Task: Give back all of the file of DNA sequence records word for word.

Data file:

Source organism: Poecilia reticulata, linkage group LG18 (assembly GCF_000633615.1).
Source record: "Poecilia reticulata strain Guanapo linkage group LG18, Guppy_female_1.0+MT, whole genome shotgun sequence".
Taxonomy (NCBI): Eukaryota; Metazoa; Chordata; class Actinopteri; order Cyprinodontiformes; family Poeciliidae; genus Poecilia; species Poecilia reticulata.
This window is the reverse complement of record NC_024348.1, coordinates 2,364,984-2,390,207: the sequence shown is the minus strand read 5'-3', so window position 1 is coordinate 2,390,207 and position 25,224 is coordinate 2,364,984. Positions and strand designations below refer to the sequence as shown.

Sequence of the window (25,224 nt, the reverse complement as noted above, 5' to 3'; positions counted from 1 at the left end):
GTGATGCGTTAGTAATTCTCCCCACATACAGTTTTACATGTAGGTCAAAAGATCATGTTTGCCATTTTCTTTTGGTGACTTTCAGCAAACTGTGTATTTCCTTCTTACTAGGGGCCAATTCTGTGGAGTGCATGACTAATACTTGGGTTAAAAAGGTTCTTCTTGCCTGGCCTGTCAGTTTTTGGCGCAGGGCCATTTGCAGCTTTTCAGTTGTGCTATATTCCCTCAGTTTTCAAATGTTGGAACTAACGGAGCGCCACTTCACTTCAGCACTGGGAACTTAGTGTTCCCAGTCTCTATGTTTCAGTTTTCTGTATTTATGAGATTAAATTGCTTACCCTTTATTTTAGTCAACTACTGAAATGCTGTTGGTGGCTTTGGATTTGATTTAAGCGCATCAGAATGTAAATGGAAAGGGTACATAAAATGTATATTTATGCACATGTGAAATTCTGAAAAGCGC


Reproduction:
Source organism: Poecilia reticulata, linkage group LG18 (assembly GCF_000633615.1).
Source record: "Poecilia reticulata strain Guanapo linkage group LG18, Guppy_female_1.0+MT, whole genome shotgun sequence".
Taxonomy (NCBI): Eukaryota; Metazoa; Chordata; class Actinopteri; order Cyprinodontiformes; family Poeciliidae; genus Poecilia; species Poecilia reticulata.
This window is the reverse complement of record NC_024348.1, coordinates 2,364,984-2,390,207: the sequence shown is the minus strand read 5'-3', so window position 1 is coordinate 2,390,207 and position 25,224 is coordinate 2,364,984. Positions and strand designations below refer to the sequence as shown.

Sequence of the window (25,224 nt, the reverse complement as noted above, 5' to 3'; positions counted from 1 at the left end):
GTGATGCGTTAGTAATTCTCCCCACATACAGTTTTACATGTAGGTCAAAAGATCATGTTTGCCATTTTCTTTTGGTGACTTTCAGCAAACTGTGTATTTCCTTCTTACTAGGGGCCAATTCTGTGGAGTGCATGACTAATACTTGGGTTAAAAAGGTTCTTCTTGCCTGGCCTGTCAGTTTTTGGCGCAGGGCCATTTGCAGCTTTTCAGTTGTGCTATATTCCCTCAGTTTTCAAATGTTGGAACTAACGGAGCGCCACTTCACTTCAGCACTGGGAACTTAGTGTTCCCAGTCTCTATGTTTCAGTTTTCTGTATTTATGAGATTAAATTGCTTACCCTTTATTTTAGTCAACTACTGAAATGCTGTTGGTGGCTTTGGATTTGATTTAAGCGCATCAGAATGTAAATGGAAAGGGTACATAAAATGTATATTTATGCACATGTGAAATTCTGAAAAGCGC